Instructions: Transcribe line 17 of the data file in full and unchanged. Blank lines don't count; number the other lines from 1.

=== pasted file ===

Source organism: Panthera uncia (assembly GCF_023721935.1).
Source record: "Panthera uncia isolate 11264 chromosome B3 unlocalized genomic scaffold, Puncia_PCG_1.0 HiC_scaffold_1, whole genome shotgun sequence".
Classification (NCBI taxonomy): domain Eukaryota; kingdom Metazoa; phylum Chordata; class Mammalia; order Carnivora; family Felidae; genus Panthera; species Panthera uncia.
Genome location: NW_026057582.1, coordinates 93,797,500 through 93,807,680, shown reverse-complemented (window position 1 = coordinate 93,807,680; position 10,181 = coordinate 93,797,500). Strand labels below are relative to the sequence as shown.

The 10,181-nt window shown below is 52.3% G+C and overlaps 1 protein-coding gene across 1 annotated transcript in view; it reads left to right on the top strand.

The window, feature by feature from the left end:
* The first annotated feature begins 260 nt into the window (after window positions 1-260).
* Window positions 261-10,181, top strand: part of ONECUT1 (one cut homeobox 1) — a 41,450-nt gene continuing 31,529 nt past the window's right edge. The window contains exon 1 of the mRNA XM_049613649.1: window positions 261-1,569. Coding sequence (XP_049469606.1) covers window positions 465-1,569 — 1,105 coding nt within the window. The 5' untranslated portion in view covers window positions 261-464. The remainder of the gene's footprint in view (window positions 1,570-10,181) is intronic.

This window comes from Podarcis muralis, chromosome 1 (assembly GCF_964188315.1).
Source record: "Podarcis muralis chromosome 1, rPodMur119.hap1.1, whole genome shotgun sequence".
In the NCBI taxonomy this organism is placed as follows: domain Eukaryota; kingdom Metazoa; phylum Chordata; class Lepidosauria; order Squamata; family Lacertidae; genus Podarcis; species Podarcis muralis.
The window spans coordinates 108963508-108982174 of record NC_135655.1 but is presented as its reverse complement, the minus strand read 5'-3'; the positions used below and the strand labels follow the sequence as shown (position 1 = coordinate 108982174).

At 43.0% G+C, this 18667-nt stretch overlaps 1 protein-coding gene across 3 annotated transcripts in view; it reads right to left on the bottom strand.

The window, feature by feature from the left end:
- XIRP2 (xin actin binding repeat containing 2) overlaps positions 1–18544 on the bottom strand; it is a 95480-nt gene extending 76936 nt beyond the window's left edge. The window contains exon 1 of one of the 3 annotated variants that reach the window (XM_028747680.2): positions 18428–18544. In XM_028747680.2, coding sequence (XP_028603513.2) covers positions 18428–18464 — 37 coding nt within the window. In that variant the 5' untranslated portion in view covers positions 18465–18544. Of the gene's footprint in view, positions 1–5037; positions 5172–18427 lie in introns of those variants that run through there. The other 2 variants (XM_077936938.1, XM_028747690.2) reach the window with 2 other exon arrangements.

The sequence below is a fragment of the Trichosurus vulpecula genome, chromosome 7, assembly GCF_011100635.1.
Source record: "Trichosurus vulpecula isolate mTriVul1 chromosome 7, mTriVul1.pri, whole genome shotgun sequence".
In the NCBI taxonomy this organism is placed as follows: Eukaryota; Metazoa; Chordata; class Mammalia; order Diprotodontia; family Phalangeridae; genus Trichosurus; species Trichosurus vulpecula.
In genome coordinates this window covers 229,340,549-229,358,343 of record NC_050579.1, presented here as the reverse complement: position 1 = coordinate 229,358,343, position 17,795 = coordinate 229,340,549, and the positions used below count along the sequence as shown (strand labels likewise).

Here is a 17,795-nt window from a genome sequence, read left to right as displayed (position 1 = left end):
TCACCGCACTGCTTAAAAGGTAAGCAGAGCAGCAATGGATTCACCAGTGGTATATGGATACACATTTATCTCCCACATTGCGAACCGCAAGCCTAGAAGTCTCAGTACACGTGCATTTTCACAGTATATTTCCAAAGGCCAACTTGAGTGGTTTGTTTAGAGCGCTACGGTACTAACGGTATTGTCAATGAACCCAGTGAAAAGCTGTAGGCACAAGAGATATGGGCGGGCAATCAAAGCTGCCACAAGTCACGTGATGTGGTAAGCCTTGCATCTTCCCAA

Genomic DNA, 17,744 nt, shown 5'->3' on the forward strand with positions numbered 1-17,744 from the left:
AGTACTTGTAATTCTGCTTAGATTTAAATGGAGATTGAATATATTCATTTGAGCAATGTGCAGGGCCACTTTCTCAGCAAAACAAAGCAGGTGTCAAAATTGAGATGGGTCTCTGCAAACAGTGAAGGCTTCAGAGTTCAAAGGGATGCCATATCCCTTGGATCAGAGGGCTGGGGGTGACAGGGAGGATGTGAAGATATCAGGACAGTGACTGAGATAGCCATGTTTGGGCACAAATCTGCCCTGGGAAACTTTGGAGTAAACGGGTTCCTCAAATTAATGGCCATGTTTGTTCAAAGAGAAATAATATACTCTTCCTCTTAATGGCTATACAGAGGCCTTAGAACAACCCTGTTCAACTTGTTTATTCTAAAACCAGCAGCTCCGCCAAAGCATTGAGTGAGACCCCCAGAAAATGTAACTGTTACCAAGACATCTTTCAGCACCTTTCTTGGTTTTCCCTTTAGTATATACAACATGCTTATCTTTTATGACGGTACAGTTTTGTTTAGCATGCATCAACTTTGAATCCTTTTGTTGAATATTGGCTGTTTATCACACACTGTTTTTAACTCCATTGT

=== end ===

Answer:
Source record: "Trichosurus vulpecula isolate mTriVul1 chromosome 7, mTriVul1.pri, whole genome shotgun sequence".